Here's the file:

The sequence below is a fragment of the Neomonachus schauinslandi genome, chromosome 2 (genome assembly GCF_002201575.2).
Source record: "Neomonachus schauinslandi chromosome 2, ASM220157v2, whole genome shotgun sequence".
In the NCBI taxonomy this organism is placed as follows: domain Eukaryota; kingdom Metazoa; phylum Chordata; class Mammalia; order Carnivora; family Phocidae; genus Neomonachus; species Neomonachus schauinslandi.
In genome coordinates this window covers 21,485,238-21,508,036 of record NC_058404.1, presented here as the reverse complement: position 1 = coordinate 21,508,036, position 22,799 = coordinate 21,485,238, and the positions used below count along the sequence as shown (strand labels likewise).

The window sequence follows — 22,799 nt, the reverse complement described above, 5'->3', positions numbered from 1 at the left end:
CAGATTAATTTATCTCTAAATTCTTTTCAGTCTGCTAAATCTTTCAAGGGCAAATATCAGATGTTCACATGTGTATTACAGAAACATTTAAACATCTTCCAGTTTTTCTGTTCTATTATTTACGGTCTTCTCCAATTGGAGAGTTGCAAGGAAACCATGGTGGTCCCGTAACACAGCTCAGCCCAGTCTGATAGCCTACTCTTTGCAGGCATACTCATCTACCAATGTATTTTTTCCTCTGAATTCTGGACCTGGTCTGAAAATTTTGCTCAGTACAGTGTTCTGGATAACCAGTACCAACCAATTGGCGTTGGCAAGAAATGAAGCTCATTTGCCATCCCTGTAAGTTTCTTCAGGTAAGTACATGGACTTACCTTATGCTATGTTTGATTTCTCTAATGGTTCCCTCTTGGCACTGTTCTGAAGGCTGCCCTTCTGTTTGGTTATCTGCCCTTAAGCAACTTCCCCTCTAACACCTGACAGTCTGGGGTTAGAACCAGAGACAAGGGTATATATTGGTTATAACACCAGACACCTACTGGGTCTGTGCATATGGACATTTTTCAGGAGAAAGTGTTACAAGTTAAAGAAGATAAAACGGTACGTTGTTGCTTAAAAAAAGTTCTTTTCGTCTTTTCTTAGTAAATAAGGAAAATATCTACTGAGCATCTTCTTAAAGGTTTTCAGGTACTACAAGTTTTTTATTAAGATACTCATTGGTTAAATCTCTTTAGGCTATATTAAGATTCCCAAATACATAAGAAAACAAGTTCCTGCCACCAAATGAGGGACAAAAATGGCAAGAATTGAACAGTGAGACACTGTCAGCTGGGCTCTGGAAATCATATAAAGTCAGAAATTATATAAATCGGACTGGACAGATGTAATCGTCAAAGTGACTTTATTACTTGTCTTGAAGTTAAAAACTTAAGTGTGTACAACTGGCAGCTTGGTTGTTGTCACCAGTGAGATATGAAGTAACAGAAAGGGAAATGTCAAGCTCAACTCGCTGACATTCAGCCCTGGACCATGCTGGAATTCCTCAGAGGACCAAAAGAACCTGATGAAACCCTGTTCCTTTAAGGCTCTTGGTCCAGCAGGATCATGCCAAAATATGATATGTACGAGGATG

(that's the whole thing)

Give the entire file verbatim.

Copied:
The sequence below is a fragment of the Neomonachus schauinslandi genome, chromosome 2 (genome assembly GCF_002201575.2).
Source record: "Neomonachus schauinslandi chromosome 2, ASM220157v2, whole genome shotgun sequence".
In the NCBI taxonomy this organism is placed as follows: domain Eukaryota; kingdom Metazoa; phylum Chordata; class Mammalia; order Carnivora; family Phocidae; genus Neomonachus; species Neomonachus schauinslandi.
In genome coordinates this window covers 21,485,238-21,508,036 of record NC_058404.1, presented here as the reverse complement: position 1 = coordinate 21,508,036, position 22,799 = coordinate 21,485,238, and the positions used below count along the sequence as shown (strand labels likewise).

The window sequence follows — 22,799 nt, the reverse complement described above, 5'->3', positions numbered from 1 at the left end:
CAGATTAATTTATCTCTAAATTCTTTTCAGTCTGCTAAATCTTTCAAGGGCAAATATCAGATGTTCACATGTGTATTACAGAAACATTTAAACATCTTCCAGTTTTTCTGTTCTATTATTTACGGTCTTCTCCAATTGGAGAGTTGCAAGGAAACCATGGTGGTCCCGTAACACAGCTCAGCCCAGTCTGATAGCCTACTCTTTGCAGGCATACTCATCTACCAATGTATTTTTTCCTCTGAATTCTGGACCTGGTCTGAAAATTTTGCTCAGTACAGTGTTCTGGATAACCAGTACCAACCAATTGGCGTTGGCAAGAAATGAAGCTCATTTGCCATCCCTGTAAGTTTCTTCAGGTAAGTACATGGACTTACCTTATGCTATGTTTGATTTCTCTAATGGTTCCCTCTTGGCACTGTTCTGAAGGCTGCCCTTCTGTTTGGTTATCTGCCCTTAAGCAACTTCCCCTCTAACACCTGACAGTCTGGGGTTAGAACCAGAGACAAGGGTATATATTGGTTATAACACCAGACACCTACTGGGTCTGTGCATATGGACATTTTTCAGGAGAAAGTGTTACAAGTTAAAGAAGATAAAACGGTACGTTGTTGCTTAAAAAAAGTTCTTTTCGTCTTTTCTTAGTAAATAAGGAAAATATCTACTGAGCATCTTCTTAAAGGTTTTCAGGTACTACAAGTTTTTTATTAAGATACTCATTGGTTAAATCTCTTTAGGCTATATTAAGATTCCCAAATACATAAGAAAACAAGTTCCTGCCACCAAATGAGGGACAAAAATGGCAAGAATTGAACAGTGAGACACTGTCAGCTGGGCTCTGGAAATCATATAAAGTCAGAAATTATATAAATCGGACTGGACAGATGTAATCGTCAAAGTGACTTTATTACTTGTCTTGAAGTTAAAAACTTAAGTGTGTACAACTGGCAGCTTGGTTGTTGTCACCAGTGAGATATGAAGTAACAGAAAGGGAAATGTCAAGCTCAACTCGCTGACATTCAGCCCTGGACCATGCTGGAATTCCTCAGAGGACCAAAAGAACCTGATGAAACCCTGTTCCTTTAAGGCTCTTGGTCCAGCAGGATCATGCCAAAATATGATATGTACGAGGATG